Create a White Label of Existing iPhone App

Discussion in 'iOS Programming' started by roeik, Jun 16, 2015.

  1. roeik, Jun 16, 2015
    Last edited: Jun 27, 2015

    roeik macrumors member

    Dec 25, 2008
    Hi All,

    I have an iPhone application which is an inventory app for diamonds (click here for details).
    Other companies approached me to buy the app, and I was wondering what would it takes in terms of time and resources to create a white label of the app.

    Most importantly, what is the best way of doing it?

    First way to come to mind is just to copy the entire project folder and change some settings. Would it cause problems when submitting the "new" app to the app store?

    Second way is to just start a new project and copy paste the files. Which one you recommend the most?

    Also, any easy way to introduce updates across the apps?

    Thank you,

    Roei Kashi
  2. PhoneyDeveloper macrumors 68040


    Sep 2, 2008
    Fork your repo. Then make changes in the fork. You can pull down code changes from the base repo.
  3. roeik thread starter macrumors member

    Dec 25, 2008
    I have never used forking or branching (although I am using a repository).
    Can you explain a bit about the process?
    I understand that if I create a fork it just clones the project on the server side? But I am curious about the following.
    1. How would I switch between developing on one project to the other?
    2. How can I remove/add features on one project without affecting the other?
    3. Or I can I remove/add features on all projects?
    4. Can I manage everything with Xcode without using the command line?
    Thank you!
  4. PhoneyDeveloper macrumors 68040


    Sep 2, 2008
    I've used forked repos with, but you can do it on other git-hosts like bitbucket. A fork is kind of like a branch in that it remembers where it came from but it's really a duplicate of the repo.

    The project in your fork is a different project. You will have a separate workspace for the forked repo. Just open the project from the forked repo when you want to work on it.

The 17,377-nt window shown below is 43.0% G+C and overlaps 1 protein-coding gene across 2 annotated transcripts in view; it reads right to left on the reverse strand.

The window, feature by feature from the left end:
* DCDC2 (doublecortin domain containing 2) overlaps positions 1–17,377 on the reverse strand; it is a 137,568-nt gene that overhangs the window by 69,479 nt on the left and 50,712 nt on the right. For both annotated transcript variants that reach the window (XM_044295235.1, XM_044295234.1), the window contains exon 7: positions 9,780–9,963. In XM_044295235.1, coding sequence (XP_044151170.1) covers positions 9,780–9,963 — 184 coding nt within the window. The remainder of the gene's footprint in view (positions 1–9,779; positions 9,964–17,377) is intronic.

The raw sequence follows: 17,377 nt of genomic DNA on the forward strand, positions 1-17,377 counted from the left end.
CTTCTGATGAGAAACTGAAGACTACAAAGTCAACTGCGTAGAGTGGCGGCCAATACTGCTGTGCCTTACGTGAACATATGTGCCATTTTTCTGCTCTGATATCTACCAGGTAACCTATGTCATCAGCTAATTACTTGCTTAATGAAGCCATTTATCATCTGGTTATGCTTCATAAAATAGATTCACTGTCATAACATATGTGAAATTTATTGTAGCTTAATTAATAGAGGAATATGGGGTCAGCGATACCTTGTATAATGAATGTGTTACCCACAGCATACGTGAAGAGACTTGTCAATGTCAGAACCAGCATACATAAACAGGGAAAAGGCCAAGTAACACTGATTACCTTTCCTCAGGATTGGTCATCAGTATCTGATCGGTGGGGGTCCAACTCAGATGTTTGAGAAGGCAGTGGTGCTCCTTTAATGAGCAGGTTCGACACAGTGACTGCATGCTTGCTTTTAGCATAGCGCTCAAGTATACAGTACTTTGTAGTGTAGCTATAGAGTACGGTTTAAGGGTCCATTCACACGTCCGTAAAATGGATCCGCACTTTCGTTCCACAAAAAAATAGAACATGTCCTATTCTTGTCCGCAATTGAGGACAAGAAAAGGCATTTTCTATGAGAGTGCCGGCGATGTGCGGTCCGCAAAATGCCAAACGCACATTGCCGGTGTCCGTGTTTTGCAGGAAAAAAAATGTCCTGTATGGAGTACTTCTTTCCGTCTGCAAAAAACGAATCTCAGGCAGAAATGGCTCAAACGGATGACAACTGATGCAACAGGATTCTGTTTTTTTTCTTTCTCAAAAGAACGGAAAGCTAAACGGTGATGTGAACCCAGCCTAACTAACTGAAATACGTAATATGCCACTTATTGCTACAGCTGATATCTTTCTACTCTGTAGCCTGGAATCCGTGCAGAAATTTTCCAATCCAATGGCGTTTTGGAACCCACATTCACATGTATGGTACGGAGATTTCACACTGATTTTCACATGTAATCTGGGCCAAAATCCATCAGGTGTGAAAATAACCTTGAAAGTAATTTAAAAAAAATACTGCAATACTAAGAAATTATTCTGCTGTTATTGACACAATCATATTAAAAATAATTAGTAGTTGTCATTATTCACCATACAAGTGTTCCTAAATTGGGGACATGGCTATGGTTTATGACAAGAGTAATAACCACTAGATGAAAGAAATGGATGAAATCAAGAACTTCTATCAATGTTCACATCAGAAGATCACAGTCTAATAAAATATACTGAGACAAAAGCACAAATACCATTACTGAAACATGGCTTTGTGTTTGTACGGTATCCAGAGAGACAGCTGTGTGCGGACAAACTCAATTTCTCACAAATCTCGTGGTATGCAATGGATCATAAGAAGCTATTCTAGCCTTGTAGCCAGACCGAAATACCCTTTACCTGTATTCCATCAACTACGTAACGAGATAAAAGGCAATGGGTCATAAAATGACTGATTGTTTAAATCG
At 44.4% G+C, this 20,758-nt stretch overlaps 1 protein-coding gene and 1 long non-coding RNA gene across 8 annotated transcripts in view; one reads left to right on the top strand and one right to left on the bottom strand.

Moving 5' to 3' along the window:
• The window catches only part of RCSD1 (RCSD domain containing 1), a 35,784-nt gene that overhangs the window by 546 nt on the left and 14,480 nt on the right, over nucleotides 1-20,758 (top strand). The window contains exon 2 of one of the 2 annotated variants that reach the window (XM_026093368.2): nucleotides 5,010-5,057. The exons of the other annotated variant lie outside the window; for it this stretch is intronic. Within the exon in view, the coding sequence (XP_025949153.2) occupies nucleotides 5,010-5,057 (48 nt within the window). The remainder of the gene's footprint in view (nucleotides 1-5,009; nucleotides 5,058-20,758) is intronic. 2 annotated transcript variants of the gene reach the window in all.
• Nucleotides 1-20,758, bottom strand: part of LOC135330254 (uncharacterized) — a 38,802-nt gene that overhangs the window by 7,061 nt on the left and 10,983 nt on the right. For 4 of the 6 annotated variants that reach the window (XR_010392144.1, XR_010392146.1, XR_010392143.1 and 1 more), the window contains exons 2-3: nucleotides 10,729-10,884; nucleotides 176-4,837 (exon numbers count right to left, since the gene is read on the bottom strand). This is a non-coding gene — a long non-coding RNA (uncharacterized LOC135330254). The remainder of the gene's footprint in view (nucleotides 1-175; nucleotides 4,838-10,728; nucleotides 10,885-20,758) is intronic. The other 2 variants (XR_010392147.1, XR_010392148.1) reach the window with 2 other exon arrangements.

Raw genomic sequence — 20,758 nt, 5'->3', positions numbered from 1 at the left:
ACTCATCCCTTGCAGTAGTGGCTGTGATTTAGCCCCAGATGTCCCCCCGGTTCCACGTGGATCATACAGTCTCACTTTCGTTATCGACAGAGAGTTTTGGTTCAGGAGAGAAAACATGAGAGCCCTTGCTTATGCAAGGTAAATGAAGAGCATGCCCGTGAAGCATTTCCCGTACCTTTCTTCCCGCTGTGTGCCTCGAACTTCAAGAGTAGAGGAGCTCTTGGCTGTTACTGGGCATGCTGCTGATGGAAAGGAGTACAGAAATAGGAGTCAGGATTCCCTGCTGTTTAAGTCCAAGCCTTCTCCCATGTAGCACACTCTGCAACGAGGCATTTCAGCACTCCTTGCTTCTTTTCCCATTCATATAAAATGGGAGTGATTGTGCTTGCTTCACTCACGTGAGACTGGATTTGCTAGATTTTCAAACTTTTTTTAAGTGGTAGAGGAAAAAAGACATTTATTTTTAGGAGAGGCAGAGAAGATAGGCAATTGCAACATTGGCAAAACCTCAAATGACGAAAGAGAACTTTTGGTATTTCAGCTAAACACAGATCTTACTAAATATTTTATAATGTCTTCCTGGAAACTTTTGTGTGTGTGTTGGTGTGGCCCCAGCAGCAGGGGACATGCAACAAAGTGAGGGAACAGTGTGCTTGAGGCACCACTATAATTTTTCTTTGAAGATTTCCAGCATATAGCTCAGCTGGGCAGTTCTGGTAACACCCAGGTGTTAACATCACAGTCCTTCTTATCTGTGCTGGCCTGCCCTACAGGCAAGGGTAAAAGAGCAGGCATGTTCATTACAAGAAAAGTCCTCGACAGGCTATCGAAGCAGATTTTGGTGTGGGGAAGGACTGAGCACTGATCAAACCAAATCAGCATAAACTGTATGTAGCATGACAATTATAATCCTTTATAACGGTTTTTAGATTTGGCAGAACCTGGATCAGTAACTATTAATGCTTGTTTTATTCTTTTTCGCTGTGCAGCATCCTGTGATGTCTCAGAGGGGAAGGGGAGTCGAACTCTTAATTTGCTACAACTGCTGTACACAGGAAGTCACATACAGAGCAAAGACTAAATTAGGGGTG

The fork will be downstream so adding features there won't go back to your base repo. If you add features or fix bugs in the base repo then you will pull them into the forked repo.

    If you pull from upstream then your downstream will get the new code.

    You can do most of this from the github or bitbucket UI. That's where you make the forks. You commit, make branches, etc in the appropriate workspace just like you normally do in Xcode. There may be a few manipulations you need to do on the command line.
  5. roeik thread starter macrumors member

    Dec 25, 2008
    Thanks for your help. I am using my own git repository using the Server app on a mac server. Is it possible to create a "fork" using this mechanism (as opposed to gitHub and bitBucket). How would I go about creating a fork?
    In xCode Source Control menu, I can create a "new branch" but not an option for a "fork". I tried to research it online for the last two days but couldn't find anything useful.
  6. PhoneyDeveloper macrumors 68040


    Sep 2, 2008
    I recommend that you push your repo to one of the git-hosts like bitbucket. You can still do all of your development on your local system but you get an offsite backup and other benefits.

    So you would create a repo on bitbucket and push your local repo there. You wouldn't lose any history. Then fork on the remote. Then pull your new repo to your local machine. You then work in your local workspaces like normal, and push your commits to the remote.

    The whole design of git is aimed at a distributed remote/local style of work.
  7. roeik thread starter macrumors member

    Dec 25, 2008
    I ended up simulating my own "fork", since I wanted my flies and repositories to stay on my own servers.
    This is how I simulated a "fork", for other people who might need it:

    1. I used this command to create a new folder project: git clone url_to_git new_folder/Project_name
    2. Changed the name of the remote: git remote rename origin external_name_for_original_app_repository (this can be whatever name you want).
    3. Disable git push so that you can't push back by mistake: git remote set-url --push external_name_for_original_app_repository no_push
    4. I created a new git repository on my server to serve as a repository for the new app (let's call it new_app_repo)
    5. I added this new repository as the "origin" remote: git remote add origin new_app_repo_url
    6. git push origin (this will update the new_app_repo)
    7. Changed the default "git push" to new_app_repo by editing your .git/config:

    [branch "master"]
    remote = origin
    merge = refs/heads/master

    this mean you can just type "git push" and it will push to new_app_repo

    8. In xcode, pushing changes will automatically push the new_app_repo. If I want to pull code like bug fixes new features from my first original prototype app you can select that repository, press CTRL pull, and then I can select which changes I want to add and which one to reject.

    Other useful commands: type git remote -v to see all remotes and verify everything in order

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